Writing On Spec

An award caliber procrastinator discovers a new and dangerous pursuit to keep him from actually writing another script. Why another Blog? I love to talk screenwriting. I love to talk story. I live in Richmond, VA. It's almost easier to get produced than find another screenwriter here. We are the anti-LA.

Thursday, May 18, 2006

Revisiting Premise or Peril

I was thinking last night (when I should have been sleeping) about premise and how important it is... I was spurred on by a blog I was reading (that escapes me now), but I need to post this before I forget it.

Here's the first idea: A guy is IN the building when it's robbed by thieves.

Not bad. Interesting concept, but doesn't tell you much. Who is the guy? Will he bail or try and catch the guys? Why are they there? What's the big story (the main chunk of the story)? How will it end?

ok... so we refine a little bit.

A cop is in a building when it's robbed by thieves.

Okay - getting better. Now we know he's a cop. You figure he *should* want to do something about this crime now. Although -- it could be his personality to bail on the situation.

Back to the drawing board.

A smart-ass cop faces off against thieves when he's caught in the building when they rob it.

That's better. Now we have a personality to the copy, we have a better idea about where the chunk of the story will be (him facing off against the thieves) and how it will end (thieves will get caught or cop will die trying to stop them).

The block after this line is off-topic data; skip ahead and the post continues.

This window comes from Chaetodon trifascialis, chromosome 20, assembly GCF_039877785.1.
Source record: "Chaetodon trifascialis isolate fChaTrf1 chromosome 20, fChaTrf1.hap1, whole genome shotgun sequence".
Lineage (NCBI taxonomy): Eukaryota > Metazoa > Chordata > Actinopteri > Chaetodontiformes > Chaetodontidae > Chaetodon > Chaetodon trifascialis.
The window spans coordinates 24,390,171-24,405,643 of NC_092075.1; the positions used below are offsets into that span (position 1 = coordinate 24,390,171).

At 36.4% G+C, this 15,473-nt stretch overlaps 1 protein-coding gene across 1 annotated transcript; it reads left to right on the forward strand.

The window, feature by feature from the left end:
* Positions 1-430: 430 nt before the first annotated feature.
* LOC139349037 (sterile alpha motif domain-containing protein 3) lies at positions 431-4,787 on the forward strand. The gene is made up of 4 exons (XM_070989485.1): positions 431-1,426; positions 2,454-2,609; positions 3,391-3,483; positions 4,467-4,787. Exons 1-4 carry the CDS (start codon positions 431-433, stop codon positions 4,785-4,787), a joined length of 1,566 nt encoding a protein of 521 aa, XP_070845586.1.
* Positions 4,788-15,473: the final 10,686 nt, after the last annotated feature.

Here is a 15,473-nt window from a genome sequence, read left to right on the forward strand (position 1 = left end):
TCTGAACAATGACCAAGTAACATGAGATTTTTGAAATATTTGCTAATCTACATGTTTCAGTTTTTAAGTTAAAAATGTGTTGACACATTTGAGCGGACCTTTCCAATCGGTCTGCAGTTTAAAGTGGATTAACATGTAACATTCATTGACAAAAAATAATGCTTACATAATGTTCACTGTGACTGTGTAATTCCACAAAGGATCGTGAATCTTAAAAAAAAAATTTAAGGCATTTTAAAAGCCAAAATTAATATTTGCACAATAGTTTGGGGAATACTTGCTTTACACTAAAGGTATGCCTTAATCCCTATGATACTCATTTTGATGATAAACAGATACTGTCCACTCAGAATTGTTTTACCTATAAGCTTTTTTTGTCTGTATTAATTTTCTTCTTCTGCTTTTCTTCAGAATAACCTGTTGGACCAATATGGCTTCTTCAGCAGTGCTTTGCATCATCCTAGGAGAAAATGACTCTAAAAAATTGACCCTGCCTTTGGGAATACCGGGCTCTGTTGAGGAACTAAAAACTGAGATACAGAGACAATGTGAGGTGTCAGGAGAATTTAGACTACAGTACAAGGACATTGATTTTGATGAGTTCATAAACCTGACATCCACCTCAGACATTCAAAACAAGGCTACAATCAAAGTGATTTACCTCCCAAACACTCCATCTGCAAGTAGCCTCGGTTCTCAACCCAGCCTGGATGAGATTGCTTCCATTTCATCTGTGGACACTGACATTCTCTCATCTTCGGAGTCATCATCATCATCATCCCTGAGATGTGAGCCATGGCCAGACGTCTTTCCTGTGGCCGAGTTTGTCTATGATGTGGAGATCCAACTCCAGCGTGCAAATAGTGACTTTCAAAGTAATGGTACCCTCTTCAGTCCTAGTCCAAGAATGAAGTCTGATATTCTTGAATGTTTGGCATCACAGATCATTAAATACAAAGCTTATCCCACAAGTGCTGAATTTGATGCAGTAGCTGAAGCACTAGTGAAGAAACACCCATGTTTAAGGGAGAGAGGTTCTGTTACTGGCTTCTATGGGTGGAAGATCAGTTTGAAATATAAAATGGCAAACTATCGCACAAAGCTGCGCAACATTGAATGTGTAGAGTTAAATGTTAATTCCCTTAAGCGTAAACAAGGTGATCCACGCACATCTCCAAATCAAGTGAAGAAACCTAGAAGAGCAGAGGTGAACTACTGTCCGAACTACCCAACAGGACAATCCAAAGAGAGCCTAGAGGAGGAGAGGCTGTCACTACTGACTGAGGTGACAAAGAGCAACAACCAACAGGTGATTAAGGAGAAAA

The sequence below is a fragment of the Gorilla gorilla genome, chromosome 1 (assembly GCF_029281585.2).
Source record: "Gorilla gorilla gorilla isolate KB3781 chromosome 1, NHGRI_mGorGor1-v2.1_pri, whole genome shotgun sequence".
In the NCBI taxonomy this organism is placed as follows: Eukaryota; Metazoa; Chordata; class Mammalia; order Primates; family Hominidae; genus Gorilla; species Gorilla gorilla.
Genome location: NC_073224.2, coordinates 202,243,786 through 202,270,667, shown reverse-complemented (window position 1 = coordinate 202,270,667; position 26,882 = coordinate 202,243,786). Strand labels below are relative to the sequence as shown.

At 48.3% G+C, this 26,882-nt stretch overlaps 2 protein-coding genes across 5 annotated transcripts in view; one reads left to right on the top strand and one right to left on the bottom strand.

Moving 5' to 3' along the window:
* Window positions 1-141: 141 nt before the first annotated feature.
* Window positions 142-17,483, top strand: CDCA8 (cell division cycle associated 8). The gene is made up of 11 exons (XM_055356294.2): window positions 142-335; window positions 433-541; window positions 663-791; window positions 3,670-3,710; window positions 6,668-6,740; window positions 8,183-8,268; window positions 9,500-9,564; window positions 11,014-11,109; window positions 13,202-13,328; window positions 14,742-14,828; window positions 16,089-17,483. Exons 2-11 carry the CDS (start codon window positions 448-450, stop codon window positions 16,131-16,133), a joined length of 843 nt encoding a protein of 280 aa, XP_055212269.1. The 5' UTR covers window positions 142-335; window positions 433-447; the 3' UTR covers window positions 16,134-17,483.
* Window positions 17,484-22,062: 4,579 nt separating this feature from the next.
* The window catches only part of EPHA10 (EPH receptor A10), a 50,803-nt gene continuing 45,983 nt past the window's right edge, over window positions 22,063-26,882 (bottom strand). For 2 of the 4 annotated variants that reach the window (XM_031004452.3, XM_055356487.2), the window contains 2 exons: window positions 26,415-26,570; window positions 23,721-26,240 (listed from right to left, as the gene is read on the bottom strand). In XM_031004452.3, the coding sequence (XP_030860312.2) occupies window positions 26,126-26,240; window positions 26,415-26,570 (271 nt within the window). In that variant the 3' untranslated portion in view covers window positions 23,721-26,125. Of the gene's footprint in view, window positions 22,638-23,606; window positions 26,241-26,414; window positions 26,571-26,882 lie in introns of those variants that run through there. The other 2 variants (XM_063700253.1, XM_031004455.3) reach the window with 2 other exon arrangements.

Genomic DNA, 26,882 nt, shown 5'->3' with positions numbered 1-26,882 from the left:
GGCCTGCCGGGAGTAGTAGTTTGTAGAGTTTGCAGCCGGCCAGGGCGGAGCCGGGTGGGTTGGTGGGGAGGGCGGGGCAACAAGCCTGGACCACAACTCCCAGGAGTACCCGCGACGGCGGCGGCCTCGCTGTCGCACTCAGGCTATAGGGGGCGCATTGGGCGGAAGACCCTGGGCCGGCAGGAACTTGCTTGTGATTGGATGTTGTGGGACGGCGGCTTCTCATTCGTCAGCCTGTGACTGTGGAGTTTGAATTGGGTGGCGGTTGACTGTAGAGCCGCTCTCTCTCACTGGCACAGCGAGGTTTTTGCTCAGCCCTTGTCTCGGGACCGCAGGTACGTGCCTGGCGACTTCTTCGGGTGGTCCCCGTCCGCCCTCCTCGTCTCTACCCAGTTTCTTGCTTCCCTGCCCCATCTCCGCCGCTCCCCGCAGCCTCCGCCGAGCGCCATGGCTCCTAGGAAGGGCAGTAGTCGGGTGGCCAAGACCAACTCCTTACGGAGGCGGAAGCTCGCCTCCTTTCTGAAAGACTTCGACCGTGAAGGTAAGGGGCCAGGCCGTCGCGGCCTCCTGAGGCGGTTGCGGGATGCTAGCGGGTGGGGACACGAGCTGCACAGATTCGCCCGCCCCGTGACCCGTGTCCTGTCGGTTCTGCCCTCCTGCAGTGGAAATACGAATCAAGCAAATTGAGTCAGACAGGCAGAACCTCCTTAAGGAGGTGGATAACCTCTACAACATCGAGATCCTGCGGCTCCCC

Let's dig a little more.

A smart-ass NY cop visiting his estranged wife in LA is caught in a building when thieves rob it. He must face off against them in order to save his wife and the rest of the hostages from certain death.

And we have a winner. This may not be the same logline you'd used for Die Hard, but it's close enough and I think we can all agree it's better than the first.

Here, you have a smart ass NY cop (personality) visiting his estranged wife in LA (fish out of water as well as character issues - estranged wife) fighting against thieves in order to save his wife. You can guess that the majority of this will be about him fighting the thieves and that if he saves his wife, that there should be some sort of happy ending.

I believe that most of the recaps you see of the movie say terrorists, but that was all a plot ploy, so I don't consider it the original logline from which the writer started.

This shows the importance of getting the logline/premise sorted out FIRST. Get it done. This may take awhile, but once you have it, take it up so you can refer to it whenever you write. If you're writing doesn't fit within the logline, scrap it.

1 Comments:

Blogger wcdixon said...

nice example... am big believer of nailing premise/logline first - but have also wasted a lot of 'could've been just writing it out and see where it goes' time trying to think up that perfect premise... so goes both ways.

But I've played that premise game with really good writers and have been stunned and amazed at how fast they can get to that final solid logline after you just threw out a cool notion.

So I think as you become more experienced/confident, instinct starts to take over so even if the premise/logline is a little loose, you are able to make choices on the fly that keep it on track and making it better. Also, fast approaching deadlines will force you to do the same...because you just have to.

Thursday, May 18, 2006 at 11:10:00 PM EDT  

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